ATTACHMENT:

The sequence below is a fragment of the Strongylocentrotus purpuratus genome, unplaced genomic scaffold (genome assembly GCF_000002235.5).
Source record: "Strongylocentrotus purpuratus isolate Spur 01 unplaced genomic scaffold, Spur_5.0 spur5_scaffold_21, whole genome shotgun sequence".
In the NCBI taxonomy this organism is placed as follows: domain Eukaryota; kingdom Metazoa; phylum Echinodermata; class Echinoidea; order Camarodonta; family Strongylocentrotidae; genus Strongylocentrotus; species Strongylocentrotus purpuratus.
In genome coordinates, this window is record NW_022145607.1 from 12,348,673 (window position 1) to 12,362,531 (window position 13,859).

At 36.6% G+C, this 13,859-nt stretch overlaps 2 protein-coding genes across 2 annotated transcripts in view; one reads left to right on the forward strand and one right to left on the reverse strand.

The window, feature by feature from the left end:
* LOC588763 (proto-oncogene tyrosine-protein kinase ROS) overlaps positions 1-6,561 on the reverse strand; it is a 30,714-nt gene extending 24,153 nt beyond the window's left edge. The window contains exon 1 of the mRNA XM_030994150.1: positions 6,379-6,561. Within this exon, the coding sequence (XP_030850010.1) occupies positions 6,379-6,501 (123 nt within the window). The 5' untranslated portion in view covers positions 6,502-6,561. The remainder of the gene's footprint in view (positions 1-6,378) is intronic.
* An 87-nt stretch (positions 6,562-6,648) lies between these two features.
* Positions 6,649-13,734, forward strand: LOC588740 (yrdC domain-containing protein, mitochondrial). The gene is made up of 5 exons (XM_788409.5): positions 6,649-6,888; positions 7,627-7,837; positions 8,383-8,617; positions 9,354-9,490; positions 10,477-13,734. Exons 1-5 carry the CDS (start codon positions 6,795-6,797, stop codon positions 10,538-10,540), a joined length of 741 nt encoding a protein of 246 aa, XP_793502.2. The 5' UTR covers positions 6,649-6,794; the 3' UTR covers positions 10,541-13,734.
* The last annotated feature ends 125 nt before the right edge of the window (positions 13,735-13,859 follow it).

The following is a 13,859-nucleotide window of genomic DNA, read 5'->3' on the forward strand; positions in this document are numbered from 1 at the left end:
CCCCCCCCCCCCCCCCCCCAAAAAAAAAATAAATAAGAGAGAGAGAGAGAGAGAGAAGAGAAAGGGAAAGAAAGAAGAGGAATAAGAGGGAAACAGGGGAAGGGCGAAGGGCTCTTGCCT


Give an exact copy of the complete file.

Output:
The sequence below is a fragment of the Strongylocentrotus purpuratus genome, unplaced genomic scaffold (genome assembly GCF_000002235.5).
Source record: "Strongylocentrotus purpuratus isolate Spur 01 unplaced genomic scaffold, Spur_5.0 spur5_scaffold_21, whole genome shotgun sequence".
In the NCBI taxonomy this organism is placed as follows: domain Eukaryota; kingdom Metazoa; phylum Echinodermata; class Echinoidea; order Camarodonta; family Strongylocentrotidae; genus Strongylocentrotus; species Strongylocentrotus purpuratus.
In genome coordinates, this window is record NW_022145607.1 from 12,348,673 (window position 1) to 12,362,531 (window position 13,859).

At 36.6% G+C, this 13,859-nt stretch overlaps 2 protein-coding genes across 2 annotated transcripts in view; one reads left to right on the forward strand and one right to left on the reverse strand.

The window, feature by feature from the left end:
* LOC588763 (proto-oncogene tyrosine-protein kinase ROS) overlaps positions 1-6,561 on the reverse strand; it is a 30,714-nt gene extending 24,153 nt beyond the window's left edge. The window contains exon 1 of the mRNA XM_030994150.1: positions 6,379-6,561. Within this exon, the coding sequence (XP_030850010.1) occupies positions 6,379-6,501 (123 nt within the window). The 5' untranslated portion in view covers positions 6,502-6,561. The remainder of the gene's footprint in view (positions 1-6,378) is intronic.
* An 87-nt stretch (positions 6,562-6,648) lies between these two features.
* Positions 6,649-13,734, forward strand: LOC588740 (yrdC domain-containing protein, mitochondrial). The gene is made up of 5 exons (XM_788409.5): positions 6,649-6,888; positions 7,627-7,837; positions 8,383-8,617; positions 9,354-9,490; positions 10,477-13,734. Exons 1-5 carry the CDS (start codon positions 6,795-6,797, stop codon positions 10,538-10,540), a joined length of 741 nt encoding a protein of 246 aa, XP_793502.2. The 5' UTR covers positions 6,649-6,794; the 3' UTR covers positions 10,541-13,734.
* The last annotated feature ends 125 nt before the right edge of the window (positions 13,735-13,859 follow it).

The following is a 13,859-nucleotide window of genomic DNA, read 5'->3' on the forward strand; positions in this document are numbered from 1 at the left end:
CCCCCCCCCCCCCCCCCCCAAAAAAAAAATAAATAAGAGAGAGAGAGAGAGAGAGAAGAGAAAGGGAAAGAAAGAAGAGGAATAAGAGGGAAACAGGGGAAGGGCGAAGGGCTCTTGCCT